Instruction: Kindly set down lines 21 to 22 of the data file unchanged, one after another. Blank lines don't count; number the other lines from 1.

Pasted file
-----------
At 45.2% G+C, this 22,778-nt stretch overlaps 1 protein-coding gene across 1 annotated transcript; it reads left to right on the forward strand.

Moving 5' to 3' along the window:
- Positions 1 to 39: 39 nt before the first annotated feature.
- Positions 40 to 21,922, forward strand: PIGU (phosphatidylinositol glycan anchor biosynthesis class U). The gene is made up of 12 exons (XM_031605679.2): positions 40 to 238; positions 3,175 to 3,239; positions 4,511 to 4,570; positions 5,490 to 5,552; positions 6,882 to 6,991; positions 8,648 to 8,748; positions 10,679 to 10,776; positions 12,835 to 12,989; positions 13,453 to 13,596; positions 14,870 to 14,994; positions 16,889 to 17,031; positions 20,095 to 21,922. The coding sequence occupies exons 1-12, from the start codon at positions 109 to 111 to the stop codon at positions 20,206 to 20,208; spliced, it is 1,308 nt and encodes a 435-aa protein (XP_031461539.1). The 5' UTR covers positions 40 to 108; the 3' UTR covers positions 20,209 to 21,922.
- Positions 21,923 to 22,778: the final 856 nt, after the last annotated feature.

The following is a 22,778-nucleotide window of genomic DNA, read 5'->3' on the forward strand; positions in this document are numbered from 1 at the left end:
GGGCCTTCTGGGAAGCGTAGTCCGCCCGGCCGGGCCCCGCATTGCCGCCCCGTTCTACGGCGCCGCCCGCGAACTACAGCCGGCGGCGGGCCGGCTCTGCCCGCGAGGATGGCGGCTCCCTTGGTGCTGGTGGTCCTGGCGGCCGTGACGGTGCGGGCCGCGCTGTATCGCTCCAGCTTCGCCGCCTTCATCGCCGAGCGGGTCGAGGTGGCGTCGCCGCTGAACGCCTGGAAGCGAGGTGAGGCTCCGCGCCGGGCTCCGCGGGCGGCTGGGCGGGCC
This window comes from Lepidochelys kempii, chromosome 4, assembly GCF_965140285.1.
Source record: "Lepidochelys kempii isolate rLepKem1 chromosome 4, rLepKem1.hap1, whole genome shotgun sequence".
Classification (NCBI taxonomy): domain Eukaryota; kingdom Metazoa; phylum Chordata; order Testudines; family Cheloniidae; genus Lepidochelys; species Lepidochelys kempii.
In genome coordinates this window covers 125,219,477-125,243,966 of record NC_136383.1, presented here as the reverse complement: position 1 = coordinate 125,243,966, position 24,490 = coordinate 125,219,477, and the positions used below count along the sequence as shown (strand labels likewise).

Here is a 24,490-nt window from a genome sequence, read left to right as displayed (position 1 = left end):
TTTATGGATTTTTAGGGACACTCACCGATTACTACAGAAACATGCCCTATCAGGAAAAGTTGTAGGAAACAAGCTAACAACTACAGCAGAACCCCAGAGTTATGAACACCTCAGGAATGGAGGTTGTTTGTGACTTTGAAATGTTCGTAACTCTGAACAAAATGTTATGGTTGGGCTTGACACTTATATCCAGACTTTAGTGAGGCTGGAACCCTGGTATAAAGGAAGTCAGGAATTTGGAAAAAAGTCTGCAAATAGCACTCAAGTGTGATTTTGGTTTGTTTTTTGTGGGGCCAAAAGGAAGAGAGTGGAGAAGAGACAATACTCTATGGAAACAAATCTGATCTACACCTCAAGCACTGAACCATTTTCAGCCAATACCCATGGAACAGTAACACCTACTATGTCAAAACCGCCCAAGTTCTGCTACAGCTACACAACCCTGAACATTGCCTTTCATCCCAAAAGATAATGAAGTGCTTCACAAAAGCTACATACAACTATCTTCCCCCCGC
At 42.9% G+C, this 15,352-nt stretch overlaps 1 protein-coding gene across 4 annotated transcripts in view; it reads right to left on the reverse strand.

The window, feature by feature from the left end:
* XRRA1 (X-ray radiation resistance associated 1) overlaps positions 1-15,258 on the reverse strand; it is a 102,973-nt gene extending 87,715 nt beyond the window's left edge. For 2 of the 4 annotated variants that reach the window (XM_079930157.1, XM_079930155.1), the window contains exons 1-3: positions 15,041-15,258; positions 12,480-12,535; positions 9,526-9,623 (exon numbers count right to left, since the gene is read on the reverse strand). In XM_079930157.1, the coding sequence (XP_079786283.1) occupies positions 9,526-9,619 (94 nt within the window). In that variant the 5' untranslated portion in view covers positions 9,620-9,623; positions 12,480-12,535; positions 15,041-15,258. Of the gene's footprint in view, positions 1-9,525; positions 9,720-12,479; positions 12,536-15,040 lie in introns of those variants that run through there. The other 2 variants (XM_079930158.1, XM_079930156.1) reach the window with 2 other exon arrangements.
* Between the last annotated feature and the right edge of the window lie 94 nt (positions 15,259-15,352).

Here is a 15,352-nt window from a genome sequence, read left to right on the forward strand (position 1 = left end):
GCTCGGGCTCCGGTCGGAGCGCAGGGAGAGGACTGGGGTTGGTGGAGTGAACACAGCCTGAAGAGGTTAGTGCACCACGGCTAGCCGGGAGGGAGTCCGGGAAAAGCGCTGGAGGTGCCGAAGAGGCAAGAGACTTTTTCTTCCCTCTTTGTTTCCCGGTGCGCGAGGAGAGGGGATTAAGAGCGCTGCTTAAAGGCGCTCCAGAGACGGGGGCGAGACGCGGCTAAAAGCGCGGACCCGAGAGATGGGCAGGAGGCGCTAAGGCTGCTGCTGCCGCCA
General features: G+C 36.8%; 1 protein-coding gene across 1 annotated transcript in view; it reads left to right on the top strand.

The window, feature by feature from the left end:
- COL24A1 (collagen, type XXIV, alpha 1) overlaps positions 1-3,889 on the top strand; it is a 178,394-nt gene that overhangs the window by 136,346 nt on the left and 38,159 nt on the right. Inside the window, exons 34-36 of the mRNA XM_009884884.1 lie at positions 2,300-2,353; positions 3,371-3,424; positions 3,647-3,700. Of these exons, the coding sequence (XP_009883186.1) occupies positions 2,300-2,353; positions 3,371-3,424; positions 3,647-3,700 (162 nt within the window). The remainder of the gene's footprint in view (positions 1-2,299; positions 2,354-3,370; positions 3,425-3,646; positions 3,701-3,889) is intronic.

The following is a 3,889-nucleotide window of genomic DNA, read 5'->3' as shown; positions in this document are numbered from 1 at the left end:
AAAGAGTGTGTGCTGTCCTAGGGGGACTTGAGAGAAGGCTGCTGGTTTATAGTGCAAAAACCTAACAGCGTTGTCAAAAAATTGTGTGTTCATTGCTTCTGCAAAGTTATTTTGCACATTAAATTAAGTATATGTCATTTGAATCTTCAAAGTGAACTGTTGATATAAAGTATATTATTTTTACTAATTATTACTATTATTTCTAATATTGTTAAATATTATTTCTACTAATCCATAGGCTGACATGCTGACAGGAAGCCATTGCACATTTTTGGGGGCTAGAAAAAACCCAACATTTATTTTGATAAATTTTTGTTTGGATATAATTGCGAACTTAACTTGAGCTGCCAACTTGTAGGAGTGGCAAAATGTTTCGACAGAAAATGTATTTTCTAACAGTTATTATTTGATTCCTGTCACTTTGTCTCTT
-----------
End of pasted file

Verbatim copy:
The window, feature by feature from the left end:
- COL24A1 (collagen, type XXIV, alpha 1) overlaps positions 1-3,889 on the top strand; it is a 178,394-nt gene that overhangs the window by 136,346 nt on the left and 38,159 nt on the right. Inside the window, exons 34-36 of the mRNA XM_009884884.1 lie at positions 2,300-2,353; positions 3,371-3,424; positions 3,647-3,700. Of these exons, the coding sequence (XP_009883186.1) occupies positions 2,300-2,353; positions 3,371-3,424; positions 3,647-3,700 (162 nt within the window). The remainder of the gene's footprint in view (positions 1-2,299; positions 2,354-3,370; positions 3,425-3,646; positions 3,701-3,889) is intronic.